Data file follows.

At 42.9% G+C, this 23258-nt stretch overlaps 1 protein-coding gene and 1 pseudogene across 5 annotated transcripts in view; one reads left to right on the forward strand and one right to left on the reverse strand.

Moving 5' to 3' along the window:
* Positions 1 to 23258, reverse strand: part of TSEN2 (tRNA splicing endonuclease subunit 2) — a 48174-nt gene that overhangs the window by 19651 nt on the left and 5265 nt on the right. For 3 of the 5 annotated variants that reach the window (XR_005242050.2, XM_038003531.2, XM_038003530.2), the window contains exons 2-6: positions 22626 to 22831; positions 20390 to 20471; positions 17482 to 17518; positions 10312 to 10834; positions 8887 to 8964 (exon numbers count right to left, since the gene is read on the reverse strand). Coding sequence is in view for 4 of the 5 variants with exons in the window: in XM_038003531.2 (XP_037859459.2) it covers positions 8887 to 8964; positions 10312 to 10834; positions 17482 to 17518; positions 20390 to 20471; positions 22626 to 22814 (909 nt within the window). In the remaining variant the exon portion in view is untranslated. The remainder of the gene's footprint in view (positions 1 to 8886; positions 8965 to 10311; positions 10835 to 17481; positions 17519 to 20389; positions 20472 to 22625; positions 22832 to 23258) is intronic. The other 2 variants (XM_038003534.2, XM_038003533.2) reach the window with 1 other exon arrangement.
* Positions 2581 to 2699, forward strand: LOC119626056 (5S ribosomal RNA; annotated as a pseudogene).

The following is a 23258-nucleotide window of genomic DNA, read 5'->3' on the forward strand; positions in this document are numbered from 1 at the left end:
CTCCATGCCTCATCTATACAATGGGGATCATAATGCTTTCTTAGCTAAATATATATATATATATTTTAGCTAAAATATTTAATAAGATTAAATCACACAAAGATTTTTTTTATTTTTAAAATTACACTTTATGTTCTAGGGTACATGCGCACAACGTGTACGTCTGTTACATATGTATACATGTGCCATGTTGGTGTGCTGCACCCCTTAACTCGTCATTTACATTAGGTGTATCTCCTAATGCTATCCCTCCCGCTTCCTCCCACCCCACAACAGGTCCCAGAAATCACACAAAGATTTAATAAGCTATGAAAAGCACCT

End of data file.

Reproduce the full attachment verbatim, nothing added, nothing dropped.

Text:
At 42.9% G+C, this 23258-nt stretch overlaps 1 protein-coding gene and 1 pseudogene across 5 annotated transcripts in view; one reads left to right on the forward strand and one right to left on the reverse strand.

Moving 5' to 3' along the window:
* Positions 1 to 23258, reverse strand: part of TSEN2 (tRNA splicing endonuclease subunit 2) — a 48174-nt gene that overhangs the window by 19651 nt on the left and 5265 nt on the right. For 3 of the 5 annotated variants that reach the window (XR_005242050.2, XM_038003531.2, XM_038003530.2), the window contains exons 2-6: positions 22626 to 22831; positions 20390 to 20471; positions 17482 to 17518; positions 10312 to 10834; positions 8887 to 8964 (exon numbers count right to left, since the gene is read on the reverse strand). Coding sequence is in view for 4 of the 5 variants with exons in the window: in XM_038003531.2 (XP_037859459.2) it covers positions 8887 to 8964; positions 10312 to 10834; positions 17482 to 17518; positions 20390 to 20471; positions 22626 to 22814 (909 nt within the window). In the remaining variant the exon portion in view is untranslated. The remainder of the gene's footprint in view (positions 1 to 8886; positions 8965 to 10311; positions 10835 to 17481; positions 17519 to 20389; positions 20472 to 22625; positions 22832 to 23258) is intronic. The other 2 variants (XM_038003534.2, XM_038003533.2) reach the window with 1 other exon arrangement.
* Positions 2581 to 2699, forward strand: LOC119626056 (5S ribosomal RNA; annotated as a pseudogene).

The following is a 23258-nucleotide window of genomic DNA, read 5'->3' on the forward strand; positions in this document are numbered from 1 at the left end:
CTCCATGCCTCATCTATACAATGGGGATCATAATGCTTTCTTAGCTAAATATATATATATATATTTTAGCTAAAATATTTAATAAGATTAAATCACACAAAGATTTTTTTTATTTTTAAAATTACACTTTATGTTCTAGGGTACATGCGCACAACGTGTACGTCTGTTACATATGTATACATGTGCCATGTTGGTGTGCTGCACCCCTTAACTCGTCATTTACATTAGGTGTATCTCCTAATGCTATCCCTCCCGCTTCCTCCCACCCCACAACAGGTCCCAGAAATCACACAAAGATTTAATAAGCTATGAAAAGCACCT